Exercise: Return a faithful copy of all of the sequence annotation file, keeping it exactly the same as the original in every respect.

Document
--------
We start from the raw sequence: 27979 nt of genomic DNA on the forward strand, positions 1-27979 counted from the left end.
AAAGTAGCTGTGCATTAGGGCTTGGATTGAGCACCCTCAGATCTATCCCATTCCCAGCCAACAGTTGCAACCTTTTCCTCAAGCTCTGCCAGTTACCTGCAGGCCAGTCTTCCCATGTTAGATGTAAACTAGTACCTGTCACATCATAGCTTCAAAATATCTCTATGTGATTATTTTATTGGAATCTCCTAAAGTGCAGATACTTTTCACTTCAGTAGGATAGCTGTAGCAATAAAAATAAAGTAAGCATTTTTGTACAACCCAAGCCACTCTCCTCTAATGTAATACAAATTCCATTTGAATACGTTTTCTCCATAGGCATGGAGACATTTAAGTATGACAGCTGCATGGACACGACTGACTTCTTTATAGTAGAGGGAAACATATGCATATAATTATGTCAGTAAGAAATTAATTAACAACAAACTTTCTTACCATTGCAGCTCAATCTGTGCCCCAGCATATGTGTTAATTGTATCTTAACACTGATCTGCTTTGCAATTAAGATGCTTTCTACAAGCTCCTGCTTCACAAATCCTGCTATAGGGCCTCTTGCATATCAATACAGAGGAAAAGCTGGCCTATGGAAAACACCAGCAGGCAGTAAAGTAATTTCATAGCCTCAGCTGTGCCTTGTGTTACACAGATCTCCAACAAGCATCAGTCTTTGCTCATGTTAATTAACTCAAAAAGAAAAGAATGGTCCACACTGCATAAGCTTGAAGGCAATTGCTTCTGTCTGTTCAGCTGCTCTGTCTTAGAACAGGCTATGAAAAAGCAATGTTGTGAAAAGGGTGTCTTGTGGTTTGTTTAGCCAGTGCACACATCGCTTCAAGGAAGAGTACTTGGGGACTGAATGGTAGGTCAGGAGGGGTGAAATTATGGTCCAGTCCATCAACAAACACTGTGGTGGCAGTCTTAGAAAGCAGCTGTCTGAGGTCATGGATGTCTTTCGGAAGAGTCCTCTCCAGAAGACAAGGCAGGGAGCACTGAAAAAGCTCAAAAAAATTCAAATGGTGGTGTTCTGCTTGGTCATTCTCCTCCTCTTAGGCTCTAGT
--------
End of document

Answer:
We start from the raw sequence: 27979 nt of genomic DNA on the forward strand, positions 1-27979 counted from the left end.
AAAGTAGCTGTGCATTAGGGCTTGGATTGAGCACCCTCAGATCTATCCCATTCCCAGCCAACAGTTGCAACCTTTTCCTCAAGCTCTGCCAGTTACCTGCAGGCCAGTCTTCCCATGTTAGATGTAAACTAGTACCTGTCACATCATAGCTTCAAAATATCTCTATGTGATTATTTTATTGGAATCTCCTAAAGTGCAGATACTTTTCACTTCAGTAGGATAGCTGTAGCAATAAAAATAAAGTAAGCATTTTTGTACAACCCAAGCCACTCTCCTCTAATGTAATACAAATTCCATTTGAATACGTTTTCTCCATAGGCATGGAGACATTTAAGTATGACAGCTGCATGGACACGACTGACTTCTTTATAGTAGAGGGAAACATATGCATATAATTATGTCAGTAAGAAATTAATTAACAACAAACTTTCTTACCATTGCAGCTCAATCTGTGCCCCAGCATATGTGTTAATTGTATCTTAACACTGATCTGCTTTGCAATTAAGATGCTTTCTACAAGCTCCTGCTTCACAAATCCTGCTATAGGGCCTCTTGCATATCAATACAGAGGAAAAGCTGGCCTATGGAAAACACCAGCAGGCAGTAAAGTAATTTCATAGCCTCAGCTGTGCCTTGTGTTACACAGATCTCCAACAAGCATCAGTCTTTGCTCATGTTAATTAACTCAAAAAGAAAAGAATGGTCCACACTGCATAAGCTTGAAGGCAATTGCTTCTGTCTGTTCAGCTGCTCTGTCTTAGAACAGGCTATGAAAAAGCAATGTTGTGAAAAGGGTGTCTTGTGGTTTGTTTAGCCAGTGCACACATCGCTTCAAGGAAGAGTACTTGGGGACTGAATGGTAGGTCAGGAGGGGTGAAATTATGGTCCAGTCCATCAACAAACACTGTGGTGGCAGTCTTAGAAAGCAGCTGTCTGAGGTCATGGATGTCTTTCGGAAGAGTCCTCTCCAGAAGACAAGGCAGGGAGCACTGAAAAAGCTCAAAAAAATTCAAATGGTGGTGTTCTGCTTGGTCATTCTCCTCCTCTTAGGCTCTAGT